You will need to be logged in to the UML Library to access some of the material in this guide. If you are logged in to your UML email you are logged in to the library. You may get an additional authentication phone call from Duo. This is routine.
If prompted, enter your UML email credentials. If you still have trouble, clear the cache on your device. Email not working? Troubleshoot from here.
Start at the library home page, and click the Databases tab at left. Click the initial letter of the database you are looking for in the A-Z listing, or browse the titles on the page. Click the name of the database you are looking for.
The Classical Scores Library is published by Alexander Street, founded in May 2000, with the goal of publishing large-scale digital collections of exceptional quality in the humanities and social sciences.
Music Online: Classical Scores Library is a series of four volumes with a mission to provide a reliable and authoritative source for scores of the classical canon, as well as a resource for the discovery of lesser-known contemporary works. The collections encompass all major classical musical genres and time periods from the Middle Ages to the 21st century. With full, study, piano, and vocal scores, this comprehensive collection will enhance the study of music history, performance, composition and theory for a variety of scholars.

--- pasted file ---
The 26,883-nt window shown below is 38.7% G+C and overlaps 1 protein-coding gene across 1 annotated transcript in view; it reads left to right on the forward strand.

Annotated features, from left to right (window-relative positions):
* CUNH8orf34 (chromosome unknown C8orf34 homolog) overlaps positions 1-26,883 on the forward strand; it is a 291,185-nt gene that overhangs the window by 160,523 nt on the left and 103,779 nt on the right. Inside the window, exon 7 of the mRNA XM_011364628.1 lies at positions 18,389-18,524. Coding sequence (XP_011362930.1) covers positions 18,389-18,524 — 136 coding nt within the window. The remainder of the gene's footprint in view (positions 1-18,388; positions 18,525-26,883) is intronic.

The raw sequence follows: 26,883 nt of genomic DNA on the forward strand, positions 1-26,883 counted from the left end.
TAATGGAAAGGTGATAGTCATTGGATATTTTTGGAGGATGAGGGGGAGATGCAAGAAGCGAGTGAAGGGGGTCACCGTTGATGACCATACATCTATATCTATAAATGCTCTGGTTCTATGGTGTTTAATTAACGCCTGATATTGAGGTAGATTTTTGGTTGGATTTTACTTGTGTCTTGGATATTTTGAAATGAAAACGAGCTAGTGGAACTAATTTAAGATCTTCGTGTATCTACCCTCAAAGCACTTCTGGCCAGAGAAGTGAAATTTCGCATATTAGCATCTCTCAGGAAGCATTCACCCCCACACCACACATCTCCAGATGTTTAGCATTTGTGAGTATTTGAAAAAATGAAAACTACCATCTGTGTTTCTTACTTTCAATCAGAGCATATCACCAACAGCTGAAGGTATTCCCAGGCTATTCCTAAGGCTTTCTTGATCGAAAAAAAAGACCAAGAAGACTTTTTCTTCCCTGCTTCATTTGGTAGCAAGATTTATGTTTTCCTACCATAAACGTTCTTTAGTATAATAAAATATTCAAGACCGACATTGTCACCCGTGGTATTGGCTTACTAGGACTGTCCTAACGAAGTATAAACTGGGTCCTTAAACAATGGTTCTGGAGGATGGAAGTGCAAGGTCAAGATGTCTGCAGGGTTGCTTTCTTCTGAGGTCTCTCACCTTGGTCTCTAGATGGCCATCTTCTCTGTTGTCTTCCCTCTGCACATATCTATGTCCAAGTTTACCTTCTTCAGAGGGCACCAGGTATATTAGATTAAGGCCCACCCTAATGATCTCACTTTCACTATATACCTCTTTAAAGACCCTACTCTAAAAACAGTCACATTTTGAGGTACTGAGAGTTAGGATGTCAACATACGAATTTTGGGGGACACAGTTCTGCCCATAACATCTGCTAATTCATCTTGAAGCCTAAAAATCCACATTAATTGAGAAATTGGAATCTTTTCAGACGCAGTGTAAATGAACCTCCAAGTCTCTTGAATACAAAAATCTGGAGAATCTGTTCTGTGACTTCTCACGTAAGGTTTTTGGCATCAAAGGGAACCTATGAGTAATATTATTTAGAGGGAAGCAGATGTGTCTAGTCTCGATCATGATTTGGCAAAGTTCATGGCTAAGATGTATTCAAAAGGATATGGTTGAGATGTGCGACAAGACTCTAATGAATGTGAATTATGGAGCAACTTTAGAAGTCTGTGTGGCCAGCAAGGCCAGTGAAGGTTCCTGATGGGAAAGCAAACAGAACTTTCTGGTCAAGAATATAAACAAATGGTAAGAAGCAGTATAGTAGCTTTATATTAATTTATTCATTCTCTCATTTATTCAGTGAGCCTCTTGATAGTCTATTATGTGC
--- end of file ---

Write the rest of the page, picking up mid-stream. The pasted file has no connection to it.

Please note: if you are used to using Boolean terms- or and not are not operative when searching the Scores library.
Tip 1: Keep searches simple and specific. For example, to find a Washboard band, you only need to enter: washboard.
Tip 2: Try double-checking your spelling before giving up a search.
Tip 3: Word order, case and punctuation are not important in a quick search. For example, Nelson Mandela may be entered: mandela nelson
Tip 4: You can enter more than one term in the quick search box. For instance, if you wish to find items featuring either the piano or harmonica, enter: piano harmonica
Tip 5: When using the Advanced Search interface, try to use the most appropriate term box for your search.
Tip 6: Case and punctuation do not matter in an Advanced Search, but subject and person searches containing multiple words will return better results if entered in the order you would expect to see them. For example, a subject search on civil rights will return better results than rights civil.
Tip 7: After you’ve entered your terms in the Advanced Search form, the result counter at the top of the page will verify that there are results available for your search.
Tip 8: After you’ve run your search, use the facet sidebar to refine your results further.